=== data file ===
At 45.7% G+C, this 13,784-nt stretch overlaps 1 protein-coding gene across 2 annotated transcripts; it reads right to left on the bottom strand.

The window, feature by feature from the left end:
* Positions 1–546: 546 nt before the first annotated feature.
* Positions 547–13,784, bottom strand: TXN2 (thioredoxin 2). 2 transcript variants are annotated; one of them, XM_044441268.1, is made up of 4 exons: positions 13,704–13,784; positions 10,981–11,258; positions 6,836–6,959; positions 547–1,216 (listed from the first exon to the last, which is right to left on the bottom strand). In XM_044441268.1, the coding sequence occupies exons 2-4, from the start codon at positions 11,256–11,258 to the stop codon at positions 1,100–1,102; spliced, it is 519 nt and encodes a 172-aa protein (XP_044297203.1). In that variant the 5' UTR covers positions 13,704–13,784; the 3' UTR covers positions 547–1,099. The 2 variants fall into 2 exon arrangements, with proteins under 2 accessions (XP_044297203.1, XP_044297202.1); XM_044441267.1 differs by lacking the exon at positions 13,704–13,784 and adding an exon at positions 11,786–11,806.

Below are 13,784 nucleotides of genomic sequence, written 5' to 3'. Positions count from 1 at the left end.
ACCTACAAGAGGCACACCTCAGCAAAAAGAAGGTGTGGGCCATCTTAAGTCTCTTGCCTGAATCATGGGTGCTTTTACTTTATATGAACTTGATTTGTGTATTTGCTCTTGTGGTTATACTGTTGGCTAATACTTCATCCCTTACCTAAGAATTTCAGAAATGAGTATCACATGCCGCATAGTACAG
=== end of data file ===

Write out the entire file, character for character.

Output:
At 45.7% G+C, this 13,784-nt stretch overlaps 1 protein-coding gene across 2 annotated transcripts; it reads right to left on the bottom strand.

The window, feature by feature from the left end:
* Positions 1–546: 546 nt before the first annotated feature.
* Positions 547–13,784, bottom strand: TXN2 (thioredoxin 2). 2 transcript variants are annotated; one of them, XM_044441268.1, is made up of 4 exons: positions 13,704–13,784; positions 10,981–11,258; positions 6,836–6,959; positions 547–1,216 (listed from the first exon to the last, which is right to left on the bottom strand). In XM_044441268.1, the coding sequence occupies exons 2-4, from the start codon at positions 11,256–11,258 to the stop codon at positions 1,100–1,102; spliced, it is 519 nt and encodes a 172-aa protein (XP_044297203.1). In that variant the 5' UTR covers positions 13,704–13,784; the 3' UTR covers positions 547–1,099. The 2 variants fall into 2 exon arrangements, with proteins under 2 accessions (XP_044297203.1, XP_044297202.1); XM_044441267.1 differs by lacking the exon at positions 13,704–13,784 and adding an exon at positions 11,786–11,806.

Below are 13,784 nucleotides of genomic sequence, written 5' to 3'. Positions count from 1 at the left end.
ACCTACAAGAGGCACACCTCAGCAAAAAGAAGGTGTGGGCCATCTTAAGTCTCTTGCCTGAATCATGGGTGCTTTTACTTTATATGAACTTGATTTGTGTATTTGCTCTTGTGGTTATACTGTTGGCTAATACTTCATCCCTTACCTAAGAATTTCAGAAATGAGTATCACATGCCGCATAGTACAG